• Always circling, and always watching what was below by the light of the lantern, which was of extraordinary power for so small an instrument, we saw occasionally a curling trunk uplifted above the vegetation, as if its owner imagined that the strange light playing on the branches was some delicate prey that could be grasped, and sometimes a gliding form whose details escaped detection, when, upon passing over a relatively open place, like that where our adventure had occurred, a blood-curdling sight met our eyes.
  • The Associate, whose name was, apparently, on a need to know basis, wasn't the confident, dominant man he had appeared at first glance. From the greed in his eyes to the sweat on his browhe wasn't in control. He put on a show for the General, yes, but the emphasis was on show.
  • Ay, ay, sir, answered the petty officer addressed, putting his whistle to his mouth and blowing a shrill, ear-piercing call that echoed through the ship and was taken up by his brother mates below on the main and lower decks, whose voices could be heard, in every key, gruffly shouting out fore and aft, until the sound gradually died away in the distant recesses of the hold, "All hands, shorten cable!"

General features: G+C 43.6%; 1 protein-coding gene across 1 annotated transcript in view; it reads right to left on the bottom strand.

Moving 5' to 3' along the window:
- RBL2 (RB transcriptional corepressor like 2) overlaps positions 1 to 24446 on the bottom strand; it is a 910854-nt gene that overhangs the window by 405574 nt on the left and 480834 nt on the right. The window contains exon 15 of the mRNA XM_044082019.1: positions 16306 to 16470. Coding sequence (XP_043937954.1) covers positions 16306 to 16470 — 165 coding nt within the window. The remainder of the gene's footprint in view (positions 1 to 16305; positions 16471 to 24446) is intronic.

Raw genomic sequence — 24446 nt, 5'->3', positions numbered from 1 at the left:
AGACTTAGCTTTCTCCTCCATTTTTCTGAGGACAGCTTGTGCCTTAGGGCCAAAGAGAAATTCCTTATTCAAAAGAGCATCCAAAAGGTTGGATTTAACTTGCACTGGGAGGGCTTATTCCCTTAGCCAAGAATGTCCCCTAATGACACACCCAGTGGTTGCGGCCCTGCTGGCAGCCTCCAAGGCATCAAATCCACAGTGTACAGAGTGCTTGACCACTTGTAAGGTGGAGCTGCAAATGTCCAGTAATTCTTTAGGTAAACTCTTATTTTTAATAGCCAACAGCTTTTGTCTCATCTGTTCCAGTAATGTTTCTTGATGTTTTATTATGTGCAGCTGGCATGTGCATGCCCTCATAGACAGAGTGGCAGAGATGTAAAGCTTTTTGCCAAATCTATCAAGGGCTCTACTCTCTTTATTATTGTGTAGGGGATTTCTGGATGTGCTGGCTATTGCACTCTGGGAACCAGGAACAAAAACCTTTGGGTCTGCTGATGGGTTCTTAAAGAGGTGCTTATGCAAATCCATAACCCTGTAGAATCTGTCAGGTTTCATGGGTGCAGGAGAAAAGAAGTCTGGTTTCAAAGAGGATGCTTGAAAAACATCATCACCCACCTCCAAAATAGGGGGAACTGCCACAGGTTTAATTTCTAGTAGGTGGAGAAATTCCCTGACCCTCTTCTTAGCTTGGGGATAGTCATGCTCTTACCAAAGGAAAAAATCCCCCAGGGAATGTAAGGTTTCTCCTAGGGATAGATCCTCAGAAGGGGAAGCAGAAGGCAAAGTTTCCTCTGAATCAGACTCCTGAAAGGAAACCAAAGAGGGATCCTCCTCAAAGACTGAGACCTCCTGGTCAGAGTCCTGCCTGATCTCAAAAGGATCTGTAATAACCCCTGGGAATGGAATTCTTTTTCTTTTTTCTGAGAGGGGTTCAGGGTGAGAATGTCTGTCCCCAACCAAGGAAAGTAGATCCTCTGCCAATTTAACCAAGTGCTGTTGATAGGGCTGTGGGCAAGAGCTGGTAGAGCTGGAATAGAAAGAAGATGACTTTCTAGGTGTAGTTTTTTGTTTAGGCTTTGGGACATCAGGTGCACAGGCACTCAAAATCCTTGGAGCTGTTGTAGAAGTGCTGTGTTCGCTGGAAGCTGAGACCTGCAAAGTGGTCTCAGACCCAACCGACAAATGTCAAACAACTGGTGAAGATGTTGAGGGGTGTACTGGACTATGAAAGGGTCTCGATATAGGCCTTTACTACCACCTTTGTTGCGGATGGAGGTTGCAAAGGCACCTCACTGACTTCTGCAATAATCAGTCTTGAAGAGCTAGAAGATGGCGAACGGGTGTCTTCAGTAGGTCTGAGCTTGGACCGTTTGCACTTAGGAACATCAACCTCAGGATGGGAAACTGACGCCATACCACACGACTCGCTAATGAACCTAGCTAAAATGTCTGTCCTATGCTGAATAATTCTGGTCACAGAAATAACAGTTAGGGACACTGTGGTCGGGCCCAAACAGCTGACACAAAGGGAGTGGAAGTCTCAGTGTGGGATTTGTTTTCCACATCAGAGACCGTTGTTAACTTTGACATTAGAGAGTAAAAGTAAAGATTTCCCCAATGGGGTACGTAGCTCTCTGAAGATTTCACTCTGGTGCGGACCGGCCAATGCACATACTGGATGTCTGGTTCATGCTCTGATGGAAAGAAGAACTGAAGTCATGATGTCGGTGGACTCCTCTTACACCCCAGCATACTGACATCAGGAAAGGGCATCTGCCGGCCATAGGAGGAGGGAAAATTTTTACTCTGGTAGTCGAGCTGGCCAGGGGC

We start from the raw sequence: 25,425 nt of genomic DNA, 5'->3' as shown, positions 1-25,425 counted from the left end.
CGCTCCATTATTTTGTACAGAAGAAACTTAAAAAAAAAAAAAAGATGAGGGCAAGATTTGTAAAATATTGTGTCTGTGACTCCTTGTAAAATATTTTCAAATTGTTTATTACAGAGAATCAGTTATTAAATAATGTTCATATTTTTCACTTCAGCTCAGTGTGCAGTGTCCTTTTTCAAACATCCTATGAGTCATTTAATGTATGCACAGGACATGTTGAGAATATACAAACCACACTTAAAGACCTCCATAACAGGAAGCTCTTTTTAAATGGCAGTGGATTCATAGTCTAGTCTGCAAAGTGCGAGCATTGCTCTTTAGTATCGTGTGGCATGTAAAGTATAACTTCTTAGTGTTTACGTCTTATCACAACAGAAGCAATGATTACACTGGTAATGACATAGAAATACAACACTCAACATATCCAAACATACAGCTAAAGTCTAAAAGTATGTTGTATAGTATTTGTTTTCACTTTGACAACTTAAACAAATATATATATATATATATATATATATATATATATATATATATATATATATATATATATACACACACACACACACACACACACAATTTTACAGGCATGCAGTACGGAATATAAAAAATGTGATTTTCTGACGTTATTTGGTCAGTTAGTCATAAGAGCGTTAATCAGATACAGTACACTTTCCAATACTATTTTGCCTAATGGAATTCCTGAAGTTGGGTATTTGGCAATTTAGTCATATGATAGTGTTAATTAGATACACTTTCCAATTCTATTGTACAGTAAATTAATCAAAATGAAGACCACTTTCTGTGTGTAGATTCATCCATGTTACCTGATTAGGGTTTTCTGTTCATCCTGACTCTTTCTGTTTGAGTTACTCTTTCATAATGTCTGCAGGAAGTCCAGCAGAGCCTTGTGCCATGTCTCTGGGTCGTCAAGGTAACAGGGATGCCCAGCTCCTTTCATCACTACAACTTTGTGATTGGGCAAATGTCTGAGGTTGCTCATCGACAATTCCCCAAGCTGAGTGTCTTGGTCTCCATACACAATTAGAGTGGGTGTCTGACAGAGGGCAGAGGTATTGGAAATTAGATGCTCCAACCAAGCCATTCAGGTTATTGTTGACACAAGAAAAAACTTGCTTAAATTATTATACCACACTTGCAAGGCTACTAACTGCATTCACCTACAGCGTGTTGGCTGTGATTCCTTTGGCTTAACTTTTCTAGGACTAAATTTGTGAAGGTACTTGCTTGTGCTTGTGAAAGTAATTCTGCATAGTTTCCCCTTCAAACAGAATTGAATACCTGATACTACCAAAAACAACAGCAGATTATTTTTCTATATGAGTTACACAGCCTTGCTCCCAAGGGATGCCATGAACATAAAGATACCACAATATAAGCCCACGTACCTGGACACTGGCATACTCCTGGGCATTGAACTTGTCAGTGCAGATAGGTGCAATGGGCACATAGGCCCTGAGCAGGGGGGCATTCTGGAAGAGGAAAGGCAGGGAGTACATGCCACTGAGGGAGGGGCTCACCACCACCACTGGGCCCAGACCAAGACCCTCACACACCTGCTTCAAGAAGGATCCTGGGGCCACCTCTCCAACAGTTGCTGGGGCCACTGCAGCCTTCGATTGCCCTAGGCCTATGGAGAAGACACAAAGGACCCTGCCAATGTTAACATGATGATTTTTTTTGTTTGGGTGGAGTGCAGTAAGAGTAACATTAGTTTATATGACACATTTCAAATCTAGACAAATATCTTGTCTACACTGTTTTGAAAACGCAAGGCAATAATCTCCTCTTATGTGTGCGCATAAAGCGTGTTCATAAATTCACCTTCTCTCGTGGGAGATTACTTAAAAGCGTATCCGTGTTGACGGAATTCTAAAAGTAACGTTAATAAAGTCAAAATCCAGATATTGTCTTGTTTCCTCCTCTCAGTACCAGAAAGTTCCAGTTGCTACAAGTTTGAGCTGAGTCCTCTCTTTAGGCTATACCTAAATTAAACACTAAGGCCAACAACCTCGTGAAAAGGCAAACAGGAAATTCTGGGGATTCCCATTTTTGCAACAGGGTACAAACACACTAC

• Chahda's duties had been those of general assistant. He had cared for baggage, run errands, acted as secretary, and on a few occasions had been assigned to follow people in whose destinations Bradley was interested. The two had gone from Bombay to New Delhi and Calcutta, then to Singapore. At Singapore, while following up another matter, Bradley accidentally had discovered that heavy water was being sold.
  • And Nathaniel, following her with his eyes until he could no longer see her, picked up the pistol and set off again toward the forest, the touch of her lips and the prayers of this girl whose father he had slain filling him with something that was more than strength, more than hope. Life had been given to him again, strong, fighting life, and with it and Winnsome's words there returned his old confidence, his old daring. There was everything for him to win now. His doubts and his fears had been swept away. Marion was not dead, she was not the king's wife--and it was not of another that he had accepted proof of her love for him, for he had felt the pressure of her arms about his neck and the warmth of her lips upon his face. He had until night--and the dawn was just beginning to break. Ten or fifteen miles to the north there were settlements, and between there were scores of settlers' homes and fishermen's shanties. Surely within an hour or two he would find a boat.